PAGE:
The tracks in the album, like the members of the band, are as diverse as they come – but together they become one seamlessly, the end result pleasing to the ears.
Note: Broken Social Scene plays at the Esplanade, Singapore, on 27 July 2010. (I will be giving this one a miss, having already seen them live in 2008 at the same venue.)
Band of Horses
18 May 2010
Band of Horses makes a return after a three-year absence with not just a new album, but also a new line-up to boot. Infinite Arms will be the tool to tests the waters – does the band still sound like, well, the band, despite the inclusion of the new members? The answer: both yes and no. Obviously.
Frontman Ben Bridwell is the only surviving member of the band since its formation – and so his vocals in the album may well qualify as the only constant that makes the band still instantly recognisable, and thankfully so.
Infinite Arms is a much lighter and mellower affair than its predecessors, breezing past at a leisurely pace – but it has its ups and downs. One of the album’s highlights comes in the form of the title track: made up of sounds at once ethereal and natural, “Infinite Arms”, when gently combined with the melancholy of Bridwell’s vocals, exudes a sort of tenderness that simply tugs at your heart. Further, there is the jolly “Laredo”, which is more reminiscent of the sounds of the older band, and the lighthearted “Dilly”; both are easily singled out due to its easy singalong potential.
The first few tracks are decent enough to make you sit up and take notice, but the later part of the album (besides the decidedly energetic “NW Apt”) is so lethargic, it almost slows to a snooze. There is nothing here that will draw you in as immediate as “The First Song” (from first album Everything All the Time), but Infinite Arms is still a good show from the band, and so the new line-up succeeds in this respect.
26 January 2010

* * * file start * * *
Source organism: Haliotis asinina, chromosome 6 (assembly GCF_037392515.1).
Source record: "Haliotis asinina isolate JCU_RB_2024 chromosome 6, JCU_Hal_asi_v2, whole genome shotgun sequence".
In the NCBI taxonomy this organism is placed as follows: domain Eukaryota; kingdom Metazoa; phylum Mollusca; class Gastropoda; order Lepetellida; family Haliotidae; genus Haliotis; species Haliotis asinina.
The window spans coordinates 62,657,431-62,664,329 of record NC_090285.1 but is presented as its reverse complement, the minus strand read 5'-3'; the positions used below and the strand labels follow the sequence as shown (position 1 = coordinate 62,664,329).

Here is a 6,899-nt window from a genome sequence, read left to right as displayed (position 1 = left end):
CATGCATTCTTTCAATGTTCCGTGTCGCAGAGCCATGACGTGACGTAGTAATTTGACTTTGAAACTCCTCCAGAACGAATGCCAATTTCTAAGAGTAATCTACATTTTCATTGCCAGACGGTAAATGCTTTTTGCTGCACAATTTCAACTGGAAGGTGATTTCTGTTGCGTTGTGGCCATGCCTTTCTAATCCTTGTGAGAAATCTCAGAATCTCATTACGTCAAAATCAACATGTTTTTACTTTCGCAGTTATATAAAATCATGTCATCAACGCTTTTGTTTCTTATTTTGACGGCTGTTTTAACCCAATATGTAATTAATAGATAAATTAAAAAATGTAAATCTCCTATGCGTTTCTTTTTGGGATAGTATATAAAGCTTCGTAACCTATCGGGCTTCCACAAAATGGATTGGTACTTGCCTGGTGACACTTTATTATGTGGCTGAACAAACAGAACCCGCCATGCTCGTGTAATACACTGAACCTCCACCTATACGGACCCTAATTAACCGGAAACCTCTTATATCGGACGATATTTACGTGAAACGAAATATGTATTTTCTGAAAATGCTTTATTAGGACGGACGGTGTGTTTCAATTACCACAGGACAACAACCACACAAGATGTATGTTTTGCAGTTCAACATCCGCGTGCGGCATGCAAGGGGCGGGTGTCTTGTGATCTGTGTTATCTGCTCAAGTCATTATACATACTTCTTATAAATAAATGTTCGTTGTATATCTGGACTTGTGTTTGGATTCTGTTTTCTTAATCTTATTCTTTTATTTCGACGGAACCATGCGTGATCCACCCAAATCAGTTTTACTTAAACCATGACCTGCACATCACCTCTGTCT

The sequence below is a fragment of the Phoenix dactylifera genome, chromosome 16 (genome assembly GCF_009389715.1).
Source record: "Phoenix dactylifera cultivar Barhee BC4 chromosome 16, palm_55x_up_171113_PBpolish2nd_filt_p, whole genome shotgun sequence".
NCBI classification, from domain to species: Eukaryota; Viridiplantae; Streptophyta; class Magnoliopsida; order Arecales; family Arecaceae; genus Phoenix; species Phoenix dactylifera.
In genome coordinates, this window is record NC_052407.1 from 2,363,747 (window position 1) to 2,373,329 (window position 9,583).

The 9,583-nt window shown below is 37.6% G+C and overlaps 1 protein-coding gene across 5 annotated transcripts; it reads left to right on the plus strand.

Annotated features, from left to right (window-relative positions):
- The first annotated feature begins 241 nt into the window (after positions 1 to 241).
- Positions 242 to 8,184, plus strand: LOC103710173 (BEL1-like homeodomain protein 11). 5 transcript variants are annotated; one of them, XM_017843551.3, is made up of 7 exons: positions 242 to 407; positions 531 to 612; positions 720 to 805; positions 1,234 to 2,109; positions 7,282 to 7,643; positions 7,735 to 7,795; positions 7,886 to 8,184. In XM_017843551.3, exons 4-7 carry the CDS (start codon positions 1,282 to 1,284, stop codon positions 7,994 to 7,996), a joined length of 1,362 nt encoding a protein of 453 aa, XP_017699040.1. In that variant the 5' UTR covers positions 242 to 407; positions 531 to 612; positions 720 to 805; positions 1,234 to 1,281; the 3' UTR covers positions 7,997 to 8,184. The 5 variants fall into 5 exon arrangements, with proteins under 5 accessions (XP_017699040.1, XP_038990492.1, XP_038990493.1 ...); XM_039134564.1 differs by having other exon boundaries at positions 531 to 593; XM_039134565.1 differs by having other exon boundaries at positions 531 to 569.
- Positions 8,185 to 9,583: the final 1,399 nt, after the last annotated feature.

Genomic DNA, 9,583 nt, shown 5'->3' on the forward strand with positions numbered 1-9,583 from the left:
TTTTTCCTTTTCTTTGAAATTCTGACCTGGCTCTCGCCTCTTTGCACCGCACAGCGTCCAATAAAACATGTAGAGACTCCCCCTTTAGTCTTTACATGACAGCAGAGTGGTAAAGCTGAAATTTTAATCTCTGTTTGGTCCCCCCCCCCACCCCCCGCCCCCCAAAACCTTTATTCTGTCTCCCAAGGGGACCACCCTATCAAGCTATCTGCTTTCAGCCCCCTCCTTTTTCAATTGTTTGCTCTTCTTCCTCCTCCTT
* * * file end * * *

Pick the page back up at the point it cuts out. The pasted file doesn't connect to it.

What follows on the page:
Listening to the dream pop duo of Beach House renders results both strange and hypnotic. The name of the band immediately conjures images of crashing blue waves and clean white sand; however, the music in Beach House’s third album is anything but.
Teen Dream is a one-way ticket to a dreamy, shoegazing event. Tinged with the beats of 80s soft rock, the tracks in the album may sound somewhat similar, yet subtly different in some ways that still make them all stand out from each other. There is the breathless “Norway” with its distinctive “ah-ah-ah”s; the tiredness that lingers in that of “Silver Soul”; and the piano-heavy “Real Love” with such a rousing crescendo that I suspect it would have made a grand finish had it been placed as the final track on the album.
It certainly would not do to play the album on your iPod as you bask in the sun by the beach, watching stray frisbees flying by and annoying seagulls pecking at your bare feet. A better place, it seems, would be on your bed, with curtains drawn to close, as you lay staring at the cheap glow-in-the-dark stars stuck on the ceiling. Alone.
Upcoming releases for 2010:
Belle and Sebastian. Coldplay. Fleet Foxes. Franz Ferdinand. Hot Hot Heat. Jack Johnson. Sia. Stars. The Strokes. Wolf Parade. See Metacritic’s release calendar here.